Given all of the numerous benefits animals bring to humankind, it makes sense that animals are now being used as tools of therapy for a variety of maladies. For instance, an animal may be able to reach a child with autism or a senior with dementia in a way that no human can. Studies with Alzheimer’s patients have shown that interaction with animals can reduce agitation, increase positive social behavior (smiling, laughing, talking) and improve appetites. That’s why animals are now commonly used for therapeutic purposes in hospitals, senior living communities, and even in hospice settings.
It is in hospice situations, as people are nearing the end of their life, that the benefits of animal therapy may be most profound. Perhaps the best-known hospice therapy animal was Baxter, a dog who spent much of his time at San Diego Hospice and had such an amazing impact on the people he met there that he inspired  many popular You Tube videos as well as his own book, Moments with Baxter. Today, dogs of all shapes and sizes help people at hospice facilities all across the country transition more peacefully.
There are a few things to consider before adding a pet to your life. Seniors who are considering pet ownership should select an animal that’s best for their situation. Pets should be properly vaccinated and trained—a rambunctious dog underfoot could cause a fall. Making emergency preparation plans for pets is another consideration. But with proper preparation, in most cases seniors have so much to gain from contact with friends with fur, feathers and fins.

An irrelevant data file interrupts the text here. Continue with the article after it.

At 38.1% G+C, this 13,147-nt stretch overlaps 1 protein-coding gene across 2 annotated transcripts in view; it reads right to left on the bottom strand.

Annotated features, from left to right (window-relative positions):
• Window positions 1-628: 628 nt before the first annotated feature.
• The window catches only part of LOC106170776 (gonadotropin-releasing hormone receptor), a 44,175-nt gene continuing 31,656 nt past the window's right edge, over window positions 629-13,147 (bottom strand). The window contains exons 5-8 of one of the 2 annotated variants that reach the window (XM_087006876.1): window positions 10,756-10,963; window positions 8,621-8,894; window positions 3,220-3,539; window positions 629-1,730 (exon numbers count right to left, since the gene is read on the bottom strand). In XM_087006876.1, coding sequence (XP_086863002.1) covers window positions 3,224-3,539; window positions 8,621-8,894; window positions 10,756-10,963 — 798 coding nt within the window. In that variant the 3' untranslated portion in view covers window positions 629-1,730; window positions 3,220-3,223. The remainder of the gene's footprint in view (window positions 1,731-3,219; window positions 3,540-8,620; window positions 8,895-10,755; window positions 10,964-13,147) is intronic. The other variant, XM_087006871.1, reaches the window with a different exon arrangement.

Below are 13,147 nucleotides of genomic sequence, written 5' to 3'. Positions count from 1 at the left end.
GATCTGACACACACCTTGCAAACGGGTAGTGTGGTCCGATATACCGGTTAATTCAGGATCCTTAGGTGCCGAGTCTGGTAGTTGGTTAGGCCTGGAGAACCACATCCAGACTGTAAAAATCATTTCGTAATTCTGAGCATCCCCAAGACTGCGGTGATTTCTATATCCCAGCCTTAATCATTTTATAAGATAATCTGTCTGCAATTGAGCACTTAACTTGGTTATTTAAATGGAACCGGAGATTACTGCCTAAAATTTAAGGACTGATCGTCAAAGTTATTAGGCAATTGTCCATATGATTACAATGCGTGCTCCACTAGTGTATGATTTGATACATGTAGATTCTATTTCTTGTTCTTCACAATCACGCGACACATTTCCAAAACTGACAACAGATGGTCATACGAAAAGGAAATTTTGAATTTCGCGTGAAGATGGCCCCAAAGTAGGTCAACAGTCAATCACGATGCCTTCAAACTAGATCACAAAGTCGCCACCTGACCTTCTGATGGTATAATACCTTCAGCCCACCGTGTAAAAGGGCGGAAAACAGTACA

Wednesday, June 10, 2015

Is It Safe to Crush Pills?

Most people know to follow their doctor’s instructions when taking medications. They know it’s best to take the correct dosage, at the right time, with or without food, and so forth. However, research from Australia recently revealed that many patients modify their medication by crushing tablets or opening capsules to make them easier to swallow—a practice that could reduce the effectiveness of their medications and even be dangerous. The research team, from University of Queensland, cautions that before altering their medications in this way, patients should be sure to consult with their healthcare provider or pharmacist.
Dr. Esther Lau and her colleagues surveyed a group of patients and found that almost half were unaware that crushing tablets or opening capsules could cause a problem. They also learned that ten percent of the patients surveyed reported modifying their medication in this way. Most did so because they experienced problems swallowing the pills or capsules, but some did so even if they had no problem swallowing their medications. Said Dr. Lau, “It is concerning that this many of the people surveyed did not think there would be an issue with crushing or modifying tablets or capsules. Depending on the tablet or capsule, and the type of medicine, modifying the dosage forms can lead to reduced effectiveness of the medication, and increased risk of adverse effects.”
For example, the National Institutes of Health warns that many pills are designed to slowly release medication over time; crushing can cause too much medicine to enter the person’s system at once. Other pills have a special coating to protect the stomach lining or to keep the pill from dissolving ineffectively in the stomach. Yet many patients, especially seniors, might mix their medications with food or drink to make them easier to swallow.
The National Institutes on Aging advises seniors to talk to their healthcare provider if it is difficult to swallow medications. Be sure to read the patient leaflet that comes with your medicine. Talk to your doctor and/or pharmacist before changing the way you take your medicines. In some cases, the doctor can prescribe a liquid form of the medication. And patients who have unaddressed swallowing difficulty should report this.